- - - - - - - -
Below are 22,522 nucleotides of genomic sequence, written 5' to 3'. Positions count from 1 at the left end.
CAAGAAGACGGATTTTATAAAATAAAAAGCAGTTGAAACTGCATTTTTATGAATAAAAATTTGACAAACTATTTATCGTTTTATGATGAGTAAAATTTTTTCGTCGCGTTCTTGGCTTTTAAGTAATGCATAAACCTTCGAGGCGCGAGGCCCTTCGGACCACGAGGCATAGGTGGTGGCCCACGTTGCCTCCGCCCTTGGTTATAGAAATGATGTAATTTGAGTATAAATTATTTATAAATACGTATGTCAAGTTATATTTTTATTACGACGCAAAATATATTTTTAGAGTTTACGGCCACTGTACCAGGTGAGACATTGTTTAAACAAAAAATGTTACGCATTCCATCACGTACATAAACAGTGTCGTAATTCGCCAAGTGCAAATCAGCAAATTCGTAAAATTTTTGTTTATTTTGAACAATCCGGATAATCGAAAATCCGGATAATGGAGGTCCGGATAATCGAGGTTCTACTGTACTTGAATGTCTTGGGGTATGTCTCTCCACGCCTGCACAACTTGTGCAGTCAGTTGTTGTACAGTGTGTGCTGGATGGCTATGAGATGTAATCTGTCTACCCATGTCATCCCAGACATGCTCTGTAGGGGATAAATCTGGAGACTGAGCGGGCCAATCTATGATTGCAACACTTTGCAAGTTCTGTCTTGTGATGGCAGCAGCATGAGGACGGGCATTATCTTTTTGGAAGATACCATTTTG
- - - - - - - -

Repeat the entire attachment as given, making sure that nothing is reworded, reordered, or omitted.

Below are 22,522 nucleotides of genomic sequence, written 5' to 3'. Positions count from 1 at the left end.
CAAGAAGACGGATTTTATAAAATAAAAAGCAGTTGAAACTGCATTTTTATGAATAAAAATTTGACAAACTATTTATCGTTTTATGATGAGTAAAATTTTTTCGTCGCGTTCTTGGCTTTTAAGTAATGCATAAACCTTCGAGGCGCGAGGCCCTTCGGACCACGAGGCATAGGTGGTGGCCCACGTTGCCTCCGCCCTTGGTTATAGAAATGATGTAATTTGAGTATAAATTATTTATAAATACGTATGTCAAGTTATATTTTTATTACGACGCAAAATATATTTTTAGAGTTTACGGCCACTGTACCAGGTGAGACATTGTTTAAACAAAAAATGTTACGCATTCCATCACGTACATAAACAGTGTCGTAATTCGCCAAGTGCAAATCAGCAAATTCGTAAAATTTTTGTTTATTTTGAACAATCCGGATAATCGAAAATCCGGATAATGGAGGTCCGGATAATCGAGGTTCTACTGTACTTGAATGTCTTGGGGTATGTCTCTCCACGCCTGCACAACTTGTGCAGTCAGTTGTTGTACAGTGTGTGCTGGATGGCTATGAGATGTAATCTGTCTACCCATGTCATCCCAGACATGCTCTGTAGGGGATAAATCTGGAGACTGAGCGGGCCAATCTATGATTGCAACACTTTGCAAGTTCTGTCTTGTGATGGCAGCAGCATGAGGACGGGCATTATCTTTTTGGAAGATACCATTTTG